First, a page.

and smirks. The stockholders relaxed a bit. If this young upstart had already learned
this lesson about arrogance, then he might have learned a few things about running
Trust Me. People don't want more information. They are up
to their eyeballs in information. They want faith - faith in you, your goals, your
success, in the story you tell. It is faith that moves mountains, not facts. Facts
do not give birth to faith. Faith needs a story to sustain it - a meaningful story
that inspires belief in you and renews hope that your ideas, do indeed, offer what
you promise. Genuine influence goes deeper than getting people to do what you want
them to do. It means people pick up where you left off because they believe. Faith
can overcome any obstacle, achieve any goal. Money, power, authority, political advantage,
and brute force have all, at one time or another, been overcome by faith.
is your path to creating faith. Telling a meaningful story means inspiring your listeners
-- co-workers, leaders, subordinates, family, or a bunch of strangers -- to reach
the same conclusions you have reached and decide for themselves to believe what you
say and do what you want them to do. People value their own conclusions more highly
than yours. They will only have faith in a story that has become real for them personally.
Once people make your story, their story, you have tapped into the powerful force
of faith. Future influence will require very little follow-up energy from you and
may even expand as people recall and re-tell your story to others.
your story is told through your lifestyle or in words, the first criteria people
require before they allow themselves be influenced by your story is, Can they trust
you? The story above demonstrates that even a zillionaire can have trouble influencing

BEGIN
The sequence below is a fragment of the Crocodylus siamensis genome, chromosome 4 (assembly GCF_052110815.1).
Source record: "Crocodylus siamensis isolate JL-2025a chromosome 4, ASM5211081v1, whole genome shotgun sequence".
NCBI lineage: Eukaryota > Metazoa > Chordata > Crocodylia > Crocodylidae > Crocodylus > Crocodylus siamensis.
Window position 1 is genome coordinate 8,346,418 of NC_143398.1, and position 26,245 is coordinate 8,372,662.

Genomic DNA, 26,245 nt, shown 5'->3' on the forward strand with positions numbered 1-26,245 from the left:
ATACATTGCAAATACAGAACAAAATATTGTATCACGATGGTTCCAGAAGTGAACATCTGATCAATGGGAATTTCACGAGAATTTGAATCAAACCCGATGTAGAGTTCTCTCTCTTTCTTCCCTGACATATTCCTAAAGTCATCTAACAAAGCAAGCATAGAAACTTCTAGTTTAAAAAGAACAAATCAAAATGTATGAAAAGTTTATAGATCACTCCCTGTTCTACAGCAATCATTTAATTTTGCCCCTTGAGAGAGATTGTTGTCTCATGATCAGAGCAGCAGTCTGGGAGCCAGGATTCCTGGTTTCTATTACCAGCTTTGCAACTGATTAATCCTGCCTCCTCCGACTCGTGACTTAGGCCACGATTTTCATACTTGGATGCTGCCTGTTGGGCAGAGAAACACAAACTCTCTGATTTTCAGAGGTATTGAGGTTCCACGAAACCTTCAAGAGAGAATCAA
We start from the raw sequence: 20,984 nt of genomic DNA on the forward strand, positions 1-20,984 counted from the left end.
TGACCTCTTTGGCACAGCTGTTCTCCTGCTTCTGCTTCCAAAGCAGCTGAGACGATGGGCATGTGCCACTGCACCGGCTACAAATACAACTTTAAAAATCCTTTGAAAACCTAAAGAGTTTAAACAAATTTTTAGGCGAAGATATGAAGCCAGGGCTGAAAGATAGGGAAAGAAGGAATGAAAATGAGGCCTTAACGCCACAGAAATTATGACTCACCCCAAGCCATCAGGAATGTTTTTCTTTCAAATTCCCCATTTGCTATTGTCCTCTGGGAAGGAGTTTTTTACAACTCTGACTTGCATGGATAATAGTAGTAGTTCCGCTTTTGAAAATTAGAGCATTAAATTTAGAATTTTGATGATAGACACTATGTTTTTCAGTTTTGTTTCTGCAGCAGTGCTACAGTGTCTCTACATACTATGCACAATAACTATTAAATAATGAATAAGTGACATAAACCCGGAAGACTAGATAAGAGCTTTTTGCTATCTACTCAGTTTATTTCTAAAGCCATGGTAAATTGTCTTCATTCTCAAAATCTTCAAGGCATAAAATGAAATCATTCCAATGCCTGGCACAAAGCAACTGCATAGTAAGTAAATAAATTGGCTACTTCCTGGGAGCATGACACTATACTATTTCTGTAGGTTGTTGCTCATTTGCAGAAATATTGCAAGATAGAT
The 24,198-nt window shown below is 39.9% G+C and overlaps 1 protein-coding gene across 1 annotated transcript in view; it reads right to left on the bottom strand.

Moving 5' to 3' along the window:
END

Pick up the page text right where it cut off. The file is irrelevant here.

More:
others. If influence were simply a function of power or money, Skip would have it
made. He has power and money. But there are times when being rich and powerful is
actually a disadvantage. Is his story a form of manipulation? Possibly. If it were
manipulation it would begin to unravel as soon as Skip stopped talking. When a manipulator
isn't present to maintain his web of influence the web falls apart. Manipulation
(getting people to believe a story that isn't quite true) demands constant energy
to maintain the desired outcome and the ethics are bothersome. Frankly, manipulation
is an inferior method of influence. There is a much more powerful source of influence
available to anyone with experience as a human being - telling an authentically persuasive
Click to order The
Story Factor : Secrets of Influence from the Art of Storytelling by Annette
Simmons and learn to share your own story more powerfully.
here to read the most recent GreenLeaf Tool Review.
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Raising the Bar:
Integrity and Passion in Life and Business
(The Story of Clif Bar, Inc.)
Shackleton's Way -- Leadership
Lessons From the Great Antarctic Explorer Book
Power of Travel Book
The Creative Whack Pack
The Nature of Leadership Book
The Leadership Challenge Planner Workbook